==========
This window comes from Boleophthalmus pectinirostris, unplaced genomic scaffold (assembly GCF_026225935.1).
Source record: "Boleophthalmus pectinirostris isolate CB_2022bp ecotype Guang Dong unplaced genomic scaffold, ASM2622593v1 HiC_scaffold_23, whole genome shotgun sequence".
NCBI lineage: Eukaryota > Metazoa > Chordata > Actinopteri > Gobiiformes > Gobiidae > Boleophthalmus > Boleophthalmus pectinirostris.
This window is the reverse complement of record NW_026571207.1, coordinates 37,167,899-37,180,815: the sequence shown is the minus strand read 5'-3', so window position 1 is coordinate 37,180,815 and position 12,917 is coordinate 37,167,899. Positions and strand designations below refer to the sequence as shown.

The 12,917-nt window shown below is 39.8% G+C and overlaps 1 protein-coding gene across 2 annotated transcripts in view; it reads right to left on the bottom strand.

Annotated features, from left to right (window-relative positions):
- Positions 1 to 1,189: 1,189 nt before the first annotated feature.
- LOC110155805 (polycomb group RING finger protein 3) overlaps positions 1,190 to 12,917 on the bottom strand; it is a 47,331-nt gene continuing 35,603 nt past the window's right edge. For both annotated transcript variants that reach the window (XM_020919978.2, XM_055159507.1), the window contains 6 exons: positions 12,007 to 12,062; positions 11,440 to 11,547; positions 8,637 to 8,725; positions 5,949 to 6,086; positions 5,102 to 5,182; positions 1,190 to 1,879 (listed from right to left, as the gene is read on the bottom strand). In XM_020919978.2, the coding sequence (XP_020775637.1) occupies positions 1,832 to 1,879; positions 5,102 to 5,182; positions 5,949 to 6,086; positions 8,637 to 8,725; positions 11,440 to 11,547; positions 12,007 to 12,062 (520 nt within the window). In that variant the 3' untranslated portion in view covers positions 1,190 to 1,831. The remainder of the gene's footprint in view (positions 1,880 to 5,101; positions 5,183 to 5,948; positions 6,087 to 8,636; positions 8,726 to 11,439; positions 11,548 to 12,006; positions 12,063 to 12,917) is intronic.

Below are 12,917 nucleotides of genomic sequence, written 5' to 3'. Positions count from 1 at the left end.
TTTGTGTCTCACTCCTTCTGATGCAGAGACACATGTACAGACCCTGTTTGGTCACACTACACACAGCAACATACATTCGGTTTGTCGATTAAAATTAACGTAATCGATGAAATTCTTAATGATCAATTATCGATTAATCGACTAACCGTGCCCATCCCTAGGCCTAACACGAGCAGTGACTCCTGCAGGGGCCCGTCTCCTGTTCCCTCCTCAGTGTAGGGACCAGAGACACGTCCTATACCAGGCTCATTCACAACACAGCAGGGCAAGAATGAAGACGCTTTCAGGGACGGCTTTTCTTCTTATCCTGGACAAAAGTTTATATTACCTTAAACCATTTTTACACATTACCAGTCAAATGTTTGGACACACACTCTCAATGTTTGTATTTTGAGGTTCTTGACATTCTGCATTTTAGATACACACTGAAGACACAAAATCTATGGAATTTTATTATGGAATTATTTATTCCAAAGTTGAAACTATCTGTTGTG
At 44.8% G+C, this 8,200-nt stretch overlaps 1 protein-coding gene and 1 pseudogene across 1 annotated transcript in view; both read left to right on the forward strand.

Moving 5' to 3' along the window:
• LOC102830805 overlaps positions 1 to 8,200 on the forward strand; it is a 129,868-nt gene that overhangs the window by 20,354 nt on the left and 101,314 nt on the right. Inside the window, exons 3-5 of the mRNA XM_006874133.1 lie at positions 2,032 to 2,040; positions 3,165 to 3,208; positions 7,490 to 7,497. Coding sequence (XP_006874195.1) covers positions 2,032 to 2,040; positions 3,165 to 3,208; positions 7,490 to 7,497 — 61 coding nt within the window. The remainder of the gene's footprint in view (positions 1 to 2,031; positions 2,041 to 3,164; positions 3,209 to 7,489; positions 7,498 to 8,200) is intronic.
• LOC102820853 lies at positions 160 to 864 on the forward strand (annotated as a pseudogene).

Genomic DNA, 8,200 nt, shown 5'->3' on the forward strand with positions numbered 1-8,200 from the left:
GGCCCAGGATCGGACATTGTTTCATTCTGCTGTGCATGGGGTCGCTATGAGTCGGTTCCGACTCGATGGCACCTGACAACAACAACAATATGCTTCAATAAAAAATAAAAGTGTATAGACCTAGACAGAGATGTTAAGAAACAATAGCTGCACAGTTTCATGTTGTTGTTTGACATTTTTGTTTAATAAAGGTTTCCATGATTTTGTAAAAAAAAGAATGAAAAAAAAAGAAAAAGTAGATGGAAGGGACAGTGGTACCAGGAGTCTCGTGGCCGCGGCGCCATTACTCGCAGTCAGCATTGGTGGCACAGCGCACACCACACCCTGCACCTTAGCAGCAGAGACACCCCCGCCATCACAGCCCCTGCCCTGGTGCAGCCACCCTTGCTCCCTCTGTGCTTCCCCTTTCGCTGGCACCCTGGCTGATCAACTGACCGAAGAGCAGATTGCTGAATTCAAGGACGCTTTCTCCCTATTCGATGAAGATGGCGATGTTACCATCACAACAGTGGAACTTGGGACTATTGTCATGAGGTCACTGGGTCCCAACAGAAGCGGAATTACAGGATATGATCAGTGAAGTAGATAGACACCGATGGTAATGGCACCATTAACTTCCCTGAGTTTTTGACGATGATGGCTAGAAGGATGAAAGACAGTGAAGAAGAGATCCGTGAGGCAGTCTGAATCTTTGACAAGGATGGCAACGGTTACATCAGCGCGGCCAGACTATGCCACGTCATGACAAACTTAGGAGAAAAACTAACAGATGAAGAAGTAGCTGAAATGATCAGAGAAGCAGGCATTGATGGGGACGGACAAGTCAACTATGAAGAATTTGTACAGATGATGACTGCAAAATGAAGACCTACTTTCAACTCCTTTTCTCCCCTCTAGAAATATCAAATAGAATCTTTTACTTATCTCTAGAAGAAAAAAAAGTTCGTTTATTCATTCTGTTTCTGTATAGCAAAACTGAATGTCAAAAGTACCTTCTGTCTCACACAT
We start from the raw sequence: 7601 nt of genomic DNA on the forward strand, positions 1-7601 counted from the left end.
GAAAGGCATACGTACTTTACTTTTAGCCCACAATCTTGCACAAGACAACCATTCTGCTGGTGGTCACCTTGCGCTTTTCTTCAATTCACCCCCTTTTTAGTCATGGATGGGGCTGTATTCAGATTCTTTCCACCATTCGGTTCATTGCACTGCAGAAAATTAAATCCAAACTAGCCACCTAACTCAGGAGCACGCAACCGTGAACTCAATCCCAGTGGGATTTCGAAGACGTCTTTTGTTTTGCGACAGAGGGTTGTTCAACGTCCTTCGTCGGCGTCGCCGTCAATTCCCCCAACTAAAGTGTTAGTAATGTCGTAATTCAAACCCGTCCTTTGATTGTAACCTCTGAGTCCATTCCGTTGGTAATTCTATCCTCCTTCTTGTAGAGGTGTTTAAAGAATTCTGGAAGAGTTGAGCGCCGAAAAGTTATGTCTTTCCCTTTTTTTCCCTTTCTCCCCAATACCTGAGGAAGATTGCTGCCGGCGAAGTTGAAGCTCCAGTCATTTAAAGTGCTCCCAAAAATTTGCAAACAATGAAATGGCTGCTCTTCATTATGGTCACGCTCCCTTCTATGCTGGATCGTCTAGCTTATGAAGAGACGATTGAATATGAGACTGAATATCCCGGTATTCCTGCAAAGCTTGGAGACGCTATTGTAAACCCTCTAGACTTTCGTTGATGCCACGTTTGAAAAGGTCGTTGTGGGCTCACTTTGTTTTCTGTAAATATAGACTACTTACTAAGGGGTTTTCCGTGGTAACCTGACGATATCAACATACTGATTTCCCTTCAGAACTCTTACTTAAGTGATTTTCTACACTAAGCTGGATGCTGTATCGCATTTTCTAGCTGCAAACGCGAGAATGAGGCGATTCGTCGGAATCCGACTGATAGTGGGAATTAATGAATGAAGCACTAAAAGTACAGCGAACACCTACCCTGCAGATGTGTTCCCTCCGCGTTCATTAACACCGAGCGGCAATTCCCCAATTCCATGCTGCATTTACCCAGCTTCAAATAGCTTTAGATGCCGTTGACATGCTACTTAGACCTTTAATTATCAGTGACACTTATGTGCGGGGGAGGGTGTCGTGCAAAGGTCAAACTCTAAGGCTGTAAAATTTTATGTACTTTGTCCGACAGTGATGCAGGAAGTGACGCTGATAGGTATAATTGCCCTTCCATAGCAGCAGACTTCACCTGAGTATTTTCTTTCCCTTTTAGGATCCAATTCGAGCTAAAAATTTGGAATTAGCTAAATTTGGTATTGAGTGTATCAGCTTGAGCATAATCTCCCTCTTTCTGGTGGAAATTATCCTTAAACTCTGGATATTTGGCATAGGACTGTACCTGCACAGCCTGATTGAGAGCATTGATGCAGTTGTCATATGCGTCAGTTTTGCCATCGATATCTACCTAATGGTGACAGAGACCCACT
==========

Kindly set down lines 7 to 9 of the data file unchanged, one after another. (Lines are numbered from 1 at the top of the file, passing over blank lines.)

- Positions 1 to 1,189: 1,189 nt before the first annotated feature.
- LOC110155805 (polycomb group RING finger protein 3) overlaps positions 1,190 to 12,917 on the bottom strand; it is a 47,331-nt gene continuing 35,603 nt past the window's right edge. For both annotated transcript variants that reach the window (XM_020919978.2, XM_055159507.1), the window contains 6 exons: positions 12,007 to 12,062; positions 11,440 to 11,547; positions 8,637 to 8,725; positions 5,949 to 6,086; positions 5,102 to 5,182; positions 1,190 to 1,879 (listed from right to left, as the gene is read on the bottom strand). In XM_020919978.2, the coding sequence (XP_020775637.1) occupies positions 1,832 to 1,879; positions 5,102 to 5,182; positions 5,949 to 6,086; positions 8,637 to 8,725; positions 11,440 to 11,547; positions 12,007 to 12,062 (520 nt within the window). In that variant the 3' untranslated portion in view covers positions 1,190 to 1,831. The remainder of the gene's footprint in view (positions 1,880 to 5,101; positions 5,183 to 5,948; positions 6,087 to 8,636; positions 8,726 to 11,439; positions 11,548 to 12,006; positions 12,063 to 12,917) is intronic.

Below are 12,917 nucleotides of genomic sequence, written 5' to 3'. Positions count from 1 at the left end.